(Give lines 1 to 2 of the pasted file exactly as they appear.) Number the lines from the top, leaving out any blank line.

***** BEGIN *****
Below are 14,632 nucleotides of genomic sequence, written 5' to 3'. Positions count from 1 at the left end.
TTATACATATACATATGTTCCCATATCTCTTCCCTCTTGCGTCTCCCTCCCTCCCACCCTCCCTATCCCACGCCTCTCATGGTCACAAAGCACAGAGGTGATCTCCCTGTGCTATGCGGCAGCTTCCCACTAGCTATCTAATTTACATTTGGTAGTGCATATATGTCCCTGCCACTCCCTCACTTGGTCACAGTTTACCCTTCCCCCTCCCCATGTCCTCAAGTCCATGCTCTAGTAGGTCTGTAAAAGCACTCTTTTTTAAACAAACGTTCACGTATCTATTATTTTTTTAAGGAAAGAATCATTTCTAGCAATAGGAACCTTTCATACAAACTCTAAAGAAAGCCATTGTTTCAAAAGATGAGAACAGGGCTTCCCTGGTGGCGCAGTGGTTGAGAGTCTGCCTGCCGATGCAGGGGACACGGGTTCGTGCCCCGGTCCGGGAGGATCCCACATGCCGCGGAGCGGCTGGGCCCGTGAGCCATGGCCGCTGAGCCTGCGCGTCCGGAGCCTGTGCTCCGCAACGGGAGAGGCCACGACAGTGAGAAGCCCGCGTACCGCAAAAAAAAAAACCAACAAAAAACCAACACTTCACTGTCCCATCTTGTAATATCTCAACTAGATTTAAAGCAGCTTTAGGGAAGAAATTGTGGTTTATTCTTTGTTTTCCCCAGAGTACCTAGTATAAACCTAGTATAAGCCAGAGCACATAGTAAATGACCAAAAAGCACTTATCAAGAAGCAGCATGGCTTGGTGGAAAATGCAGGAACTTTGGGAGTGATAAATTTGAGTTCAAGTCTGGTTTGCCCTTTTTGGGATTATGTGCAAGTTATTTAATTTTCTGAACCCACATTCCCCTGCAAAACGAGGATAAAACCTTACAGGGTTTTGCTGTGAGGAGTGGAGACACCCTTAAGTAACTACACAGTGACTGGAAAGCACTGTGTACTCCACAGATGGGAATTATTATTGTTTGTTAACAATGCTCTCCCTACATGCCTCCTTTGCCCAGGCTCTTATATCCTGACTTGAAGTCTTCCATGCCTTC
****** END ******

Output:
Below are 14,632 nucleotides of genomic sequence, written 5' to 3'. Positions count from 1 at the left end.
TTATACATATACATATGTTCCCATATCTCTTCCCTCTTGCGTCTCCCTCCCTCCCACCCTCCCTATCCCACGCCTCTCATGGTCACAAAGCACAGAGGTGATCTCCCTGTGCTATGCGGCAGCTTCCCACTAGCTATCTAATTTACATTTGGTAGTGCATATATGTCCCTGCCACTCCCTCACTTGGTCACAGTTTACCCTTCCCCCTCCCCATGTCCTCAAGTCCATGCTCTAGTAGGTCTGTAAAAGCACTCTTTTTTAAACAAACGTTCACGTATCTATTATTTTTTTAAGGAAAGAATCATTTCTAGCAATAGGAACCTTTCATACAAACTCTAAAGAAAGCCATTGTTTCAAAAGATGAGAACAGGGCTTCCCTGGTGGCGCAGTGGTTGAGAGTCTGCCTGCCGATGCAGGGGACACGGGTTCGTGCCCCGGTCCGGGAGGATCCCACATGCCGCGGAGCGGCTGGGCCCGTGAGCCATGGCCGCTGAGCCTGCGCGTCCGGAGCCTGTGCTCCGCAACGGGAGAGGCCACGACAGTGAGAAGCCCGCGTACCGCAAAAAAAAAAACCAACAAAAAACCAACACTTCACTGTCCCATCTTGTAATATCTCAACTAGATTTAAAGCAGCTTTAGGGAAGAAATTGTGGTTTATTCTTTGTTTTCCCCAGAGTACCTAGTATAAACCTAGTATAAGCCAGAGCACATAGTAAATGACCAAAAAGCACTTATCAAGAAGCAGCATGGCTTGGTGGAAAATGCAGGAACTTTGGGAGTGATAAATTTGAGTTCAAGTCTGGTTTGCCCTTTTTGGGATTATGTGCAAGTTATTTAATTTTCTGAACCCACATTCCCCTGCAAAACGAGGATAAAACCTTACAGGGTTTTGCTGTGAGGAGTGGAGACACCCTTAAGTAACTACACAGTGACTGGAAAGCACTGTGTACTCCACAGATGGGAATTATTATTGTTTGTTAACAATGCTCTCCCTACATGCCTCCTTTGCCCAGGCTCTTATATCCTGACTTGAAGTCTTCCATGCCTTC